In the preliminary budget, the commissioners restored $78,000 in funding for groups including the United Way and the Washington County Commission on Aging, but took the money out of a $250,000 nonprofit educational grant.
They set fiscal year 1998 United Way funding at $25,000, half of this year's level, and down from $100,000 in fiscal year 1996. The fiscal year begins July 1.
United Way spokeswoman Maureen Theriault said the charity understand the commissioners face budget constraints.
Commission on Aging funding was set at $300,000, down from $319,500 this year and $350,000 in fiscal year 1996.
A staff proposal had eliminated funding for United Way and had suggested funding of $250,000 for the Commission on Aging.
Fred Otto, executive director of the commission on aging, said that cuts in county funding, combined with cuts in state and federal funding, have resulted in cutbacks in services to senior citizens and reductions in staff.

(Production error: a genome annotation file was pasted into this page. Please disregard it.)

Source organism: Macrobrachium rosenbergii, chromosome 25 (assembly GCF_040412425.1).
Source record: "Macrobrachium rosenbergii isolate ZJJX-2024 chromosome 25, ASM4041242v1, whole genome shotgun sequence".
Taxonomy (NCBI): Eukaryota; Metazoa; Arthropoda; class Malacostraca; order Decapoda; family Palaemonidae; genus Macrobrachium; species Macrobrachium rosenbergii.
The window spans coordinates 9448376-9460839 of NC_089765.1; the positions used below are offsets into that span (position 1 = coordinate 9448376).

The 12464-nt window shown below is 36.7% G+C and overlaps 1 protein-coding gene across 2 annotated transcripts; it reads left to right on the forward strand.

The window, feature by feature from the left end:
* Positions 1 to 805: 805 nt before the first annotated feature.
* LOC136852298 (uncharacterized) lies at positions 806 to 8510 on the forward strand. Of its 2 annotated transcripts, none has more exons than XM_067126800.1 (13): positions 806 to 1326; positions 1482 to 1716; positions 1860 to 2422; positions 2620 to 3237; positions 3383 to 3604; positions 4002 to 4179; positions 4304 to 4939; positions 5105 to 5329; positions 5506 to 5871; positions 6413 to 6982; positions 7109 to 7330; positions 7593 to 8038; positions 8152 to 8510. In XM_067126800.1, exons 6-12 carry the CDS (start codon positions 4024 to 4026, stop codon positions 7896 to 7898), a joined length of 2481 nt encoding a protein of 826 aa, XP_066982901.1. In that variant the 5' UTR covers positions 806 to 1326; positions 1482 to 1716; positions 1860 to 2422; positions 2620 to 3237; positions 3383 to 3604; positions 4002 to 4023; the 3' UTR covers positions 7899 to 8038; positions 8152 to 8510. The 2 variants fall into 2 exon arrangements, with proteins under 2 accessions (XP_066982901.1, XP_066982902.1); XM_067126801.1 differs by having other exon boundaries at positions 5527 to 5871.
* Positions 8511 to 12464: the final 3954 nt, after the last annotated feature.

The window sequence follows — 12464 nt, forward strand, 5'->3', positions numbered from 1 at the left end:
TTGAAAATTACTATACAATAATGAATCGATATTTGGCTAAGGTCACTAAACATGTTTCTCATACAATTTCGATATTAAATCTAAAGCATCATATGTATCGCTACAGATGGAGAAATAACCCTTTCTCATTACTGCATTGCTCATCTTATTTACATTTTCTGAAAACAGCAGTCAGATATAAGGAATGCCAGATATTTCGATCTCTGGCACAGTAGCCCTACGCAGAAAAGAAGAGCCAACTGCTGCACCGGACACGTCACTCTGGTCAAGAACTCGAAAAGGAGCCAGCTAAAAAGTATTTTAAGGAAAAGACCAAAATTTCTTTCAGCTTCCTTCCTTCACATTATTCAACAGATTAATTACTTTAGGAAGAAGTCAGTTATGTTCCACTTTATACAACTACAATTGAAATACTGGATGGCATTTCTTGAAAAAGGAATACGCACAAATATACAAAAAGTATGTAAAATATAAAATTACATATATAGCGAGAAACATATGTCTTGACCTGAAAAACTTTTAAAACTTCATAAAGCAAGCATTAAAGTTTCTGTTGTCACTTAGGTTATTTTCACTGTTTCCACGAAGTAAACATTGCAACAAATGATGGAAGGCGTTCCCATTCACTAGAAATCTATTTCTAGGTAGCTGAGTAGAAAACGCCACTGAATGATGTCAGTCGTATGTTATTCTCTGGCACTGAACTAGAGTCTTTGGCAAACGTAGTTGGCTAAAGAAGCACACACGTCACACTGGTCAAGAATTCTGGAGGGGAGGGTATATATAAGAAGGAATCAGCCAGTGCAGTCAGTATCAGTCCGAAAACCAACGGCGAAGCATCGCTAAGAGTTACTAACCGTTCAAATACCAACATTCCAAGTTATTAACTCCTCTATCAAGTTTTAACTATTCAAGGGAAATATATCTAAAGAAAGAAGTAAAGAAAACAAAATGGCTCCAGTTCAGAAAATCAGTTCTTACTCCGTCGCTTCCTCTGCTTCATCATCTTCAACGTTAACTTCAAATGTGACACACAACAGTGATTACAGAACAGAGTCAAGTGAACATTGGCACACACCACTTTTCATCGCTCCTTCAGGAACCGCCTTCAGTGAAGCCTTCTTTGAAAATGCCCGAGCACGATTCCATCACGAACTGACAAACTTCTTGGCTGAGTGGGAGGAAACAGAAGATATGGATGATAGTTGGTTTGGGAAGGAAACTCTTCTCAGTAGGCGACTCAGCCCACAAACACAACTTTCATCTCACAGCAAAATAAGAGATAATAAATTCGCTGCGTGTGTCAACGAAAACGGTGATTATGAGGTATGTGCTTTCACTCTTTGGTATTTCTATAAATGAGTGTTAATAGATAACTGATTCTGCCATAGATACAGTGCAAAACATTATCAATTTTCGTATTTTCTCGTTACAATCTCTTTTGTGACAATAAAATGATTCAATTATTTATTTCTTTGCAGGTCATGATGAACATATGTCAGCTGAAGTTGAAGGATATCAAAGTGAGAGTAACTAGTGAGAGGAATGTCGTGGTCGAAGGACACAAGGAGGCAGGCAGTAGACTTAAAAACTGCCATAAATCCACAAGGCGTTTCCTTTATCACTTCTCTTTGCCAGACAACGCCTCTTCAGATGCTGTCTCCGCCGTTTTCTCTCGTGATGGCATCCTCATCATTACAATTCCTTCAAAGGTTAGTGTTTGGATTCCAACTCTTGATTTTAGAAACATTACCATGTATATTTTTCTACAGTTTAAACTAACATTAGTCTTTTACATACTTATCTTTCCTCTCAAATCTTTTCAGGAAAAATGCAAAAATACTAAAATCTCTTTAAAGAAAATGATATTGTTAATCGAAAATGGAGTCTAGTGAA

Funding for most other nonprofits is being held at last year's figure. The Washington County Fire and Rescue Association is scheduled to get an additional $12,900, and Community Action Council funding would rise $14,090.
Commissioner James Wade said that tip jar gaming, from which many organizations get money - particularly fire and rescue companies - should be considered in their funding.
Other charities that would take funding hits include Children's Village, which would drop to $10,000 from $15,000; Washingon County Food Resources, which would drop to $5,000 from $10,000; and Senior Living Alternative, which would drop to $15,000 from $20,000.
For the first time, the list of contributions shows $190,550 from in-kind donations to nonprofits. County Administrator Rodney Shoop told the commissioners that the county wouldn't provide new services; the change simply lists what the county is already providing the charities.